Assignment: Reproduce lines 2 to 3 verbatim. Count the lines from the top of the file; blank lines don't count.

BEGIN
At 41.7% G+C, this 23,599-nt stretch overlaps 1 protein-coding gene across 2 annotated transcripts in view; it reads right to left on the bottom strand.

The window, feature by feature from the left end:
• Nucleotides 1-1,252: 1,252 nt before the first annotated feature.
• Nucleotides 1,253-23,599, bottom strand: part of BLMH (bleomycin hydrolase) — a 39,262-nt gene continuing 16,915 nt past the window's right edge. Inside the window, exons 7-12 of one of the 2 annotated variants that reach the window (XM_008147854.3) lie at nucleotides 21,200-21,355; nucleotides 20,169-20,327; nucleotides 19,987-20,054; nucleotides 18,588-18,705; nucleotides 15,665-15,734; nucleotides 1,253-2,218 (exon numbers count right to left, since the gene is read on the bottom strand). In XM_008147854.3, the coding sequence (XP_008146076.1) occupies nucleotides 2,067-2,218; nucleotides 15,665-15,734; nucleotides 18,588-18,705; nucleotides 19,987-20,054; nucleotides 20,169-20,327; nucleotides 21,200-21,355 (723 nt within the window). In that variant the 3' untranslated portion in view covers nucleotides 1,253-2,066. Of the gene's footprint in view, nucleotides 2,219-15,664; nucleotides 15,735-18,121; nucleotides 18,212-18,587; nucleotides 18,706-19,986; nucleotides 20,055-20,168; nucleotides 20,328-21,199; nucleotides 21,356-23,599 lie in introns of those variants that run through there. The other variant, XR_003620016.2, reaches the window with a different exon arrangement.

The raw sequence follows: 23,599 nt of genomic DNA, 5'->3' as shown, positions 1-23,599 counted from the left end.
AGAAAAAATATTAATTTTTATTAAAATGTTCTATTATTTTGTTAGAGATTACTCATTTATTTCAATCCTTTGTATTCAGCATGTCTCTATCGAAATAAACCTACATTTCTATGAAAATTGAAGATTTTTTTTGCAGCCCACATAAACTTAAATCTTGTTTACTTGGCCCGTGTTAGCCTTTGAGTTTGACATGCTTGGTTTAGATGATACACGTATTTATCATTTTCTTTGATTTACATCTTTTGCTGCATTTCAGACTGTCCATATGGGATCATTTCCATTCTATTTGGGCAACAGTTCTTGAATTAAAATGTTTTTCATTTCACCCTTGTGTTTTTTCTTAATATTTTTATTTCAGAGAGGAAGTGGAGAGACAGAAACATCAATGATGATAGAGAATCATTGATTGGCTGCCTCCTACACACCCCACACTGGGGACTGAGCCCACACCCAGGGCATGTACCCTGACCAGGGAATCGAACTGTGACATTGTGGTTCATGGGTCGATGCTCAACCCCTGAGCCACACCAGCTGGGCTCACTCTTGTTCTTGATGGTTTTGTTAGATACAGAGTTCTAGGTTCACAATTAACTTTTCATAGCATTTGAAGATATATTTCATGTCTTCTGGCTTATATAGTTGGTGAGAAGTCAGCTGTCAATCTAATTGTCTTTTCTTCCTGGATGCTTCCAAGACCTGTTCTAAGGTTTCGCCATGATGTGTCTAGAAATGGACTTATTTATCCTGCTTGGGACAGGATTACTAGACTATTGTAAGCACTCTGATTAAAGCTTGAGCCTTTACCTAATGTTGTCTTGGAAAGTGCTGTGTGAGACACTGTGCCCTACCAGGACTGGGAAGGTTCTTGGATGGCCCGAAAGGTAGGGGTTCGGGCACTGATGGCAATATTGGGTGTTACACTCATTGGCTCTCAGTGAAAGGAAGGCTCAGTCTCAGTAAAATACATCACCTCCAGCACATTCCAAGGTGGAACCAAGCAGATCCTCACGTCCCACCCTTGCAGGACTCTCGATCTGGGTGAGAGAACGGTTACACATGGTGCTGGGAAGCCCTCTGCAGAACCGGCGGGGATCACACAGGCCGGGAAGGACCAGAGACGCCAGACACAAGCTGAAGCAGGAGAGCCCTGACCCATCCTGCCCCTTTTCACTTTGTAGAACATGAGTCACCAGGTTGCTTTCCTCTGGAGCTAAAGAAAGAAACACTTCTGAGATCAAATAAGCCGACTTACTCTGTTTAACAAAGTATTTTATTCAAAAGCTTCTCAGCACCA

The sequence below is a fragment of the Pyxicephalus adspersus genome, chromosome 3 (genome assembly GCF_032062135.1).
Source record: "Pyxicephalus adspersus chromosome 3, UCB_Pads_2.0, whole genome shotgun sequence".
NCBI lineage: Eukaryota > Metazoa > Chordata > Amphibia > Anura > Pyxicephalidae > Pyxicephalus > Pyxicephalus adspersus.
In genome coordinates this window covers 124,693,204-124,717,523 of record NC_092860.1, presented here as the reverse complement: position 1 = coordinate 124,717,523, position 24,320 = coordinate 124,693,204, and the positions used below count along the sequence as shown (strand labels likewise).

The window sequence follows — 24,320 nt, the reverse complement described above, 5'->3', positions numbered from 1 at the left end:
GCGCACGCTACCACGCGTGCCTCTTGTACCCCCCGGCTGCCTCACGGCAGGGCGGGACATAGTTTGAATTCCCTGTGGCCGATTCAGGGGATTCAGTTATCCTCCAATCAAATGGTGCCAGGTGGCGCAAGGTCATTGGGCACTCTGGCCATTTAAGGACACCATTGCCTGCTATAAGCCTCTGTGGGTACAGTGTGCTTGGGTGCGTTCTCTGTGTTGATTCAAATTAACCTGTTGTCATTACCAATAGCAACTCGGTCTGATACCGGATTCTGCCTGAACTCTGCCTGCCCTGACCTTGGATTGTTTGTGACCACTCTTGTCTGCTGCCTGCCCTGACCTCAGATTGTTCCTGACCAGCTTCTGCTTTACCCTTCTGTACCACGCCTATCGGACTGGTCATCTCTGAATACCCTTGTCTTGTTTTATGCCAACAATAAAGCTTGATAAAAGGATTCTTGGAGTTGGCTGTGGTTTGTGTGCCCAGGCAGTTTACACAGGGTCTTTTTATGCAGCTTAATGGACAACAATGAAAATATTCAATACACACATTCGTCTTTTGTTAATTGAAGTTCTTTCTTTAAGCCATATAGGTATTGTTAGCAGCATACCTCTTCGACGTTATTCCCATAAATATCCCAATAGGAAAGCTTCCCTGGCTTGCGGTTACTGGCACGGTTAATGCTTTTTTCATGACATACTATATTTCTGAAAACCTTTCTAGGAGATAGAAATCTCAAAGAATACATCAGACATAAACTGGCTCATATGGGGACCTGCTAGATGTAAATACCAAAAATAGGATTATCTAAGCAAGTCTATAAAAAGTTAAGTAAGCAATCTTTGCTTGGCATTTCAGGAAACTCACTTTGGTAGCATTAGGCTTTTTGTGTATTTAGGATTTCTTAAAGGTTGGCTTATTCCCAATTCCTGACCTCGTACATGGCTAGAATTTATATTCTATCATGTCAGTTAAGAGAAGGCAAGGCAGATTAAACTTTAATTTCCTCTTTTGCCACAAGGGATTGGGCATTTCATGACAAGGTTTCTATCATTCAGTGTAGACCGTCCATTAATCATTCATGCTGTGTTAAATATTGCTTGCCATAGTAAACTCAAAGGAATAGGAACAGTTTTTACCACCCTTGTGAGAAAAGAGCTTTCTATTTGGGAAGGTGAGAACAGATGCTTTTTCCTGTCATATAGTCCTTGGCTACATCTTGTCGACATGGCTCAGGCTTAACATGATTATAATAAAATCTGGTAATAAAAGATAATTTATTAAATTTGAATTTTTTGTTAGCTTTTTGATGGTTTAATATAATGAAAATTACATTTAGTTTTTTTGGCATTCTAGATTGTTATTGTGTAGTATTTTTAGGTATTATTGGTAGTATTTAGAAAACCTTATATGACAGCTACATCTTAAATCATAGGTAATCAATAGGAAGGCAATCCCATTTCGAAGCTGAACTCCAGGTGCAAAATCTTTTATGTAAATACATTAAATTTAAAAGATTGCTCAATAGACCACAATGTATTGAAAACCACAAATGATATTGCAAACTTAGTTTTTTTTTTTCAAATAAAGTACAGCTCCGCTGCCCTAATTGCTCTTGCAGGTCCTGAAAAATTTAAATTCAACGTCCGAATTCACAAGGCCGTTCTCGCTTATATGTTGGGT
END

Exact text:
The window, feature by feature from the left end:
• Nucleotides 1-1,252: 1,252 nt before the first annotated feature.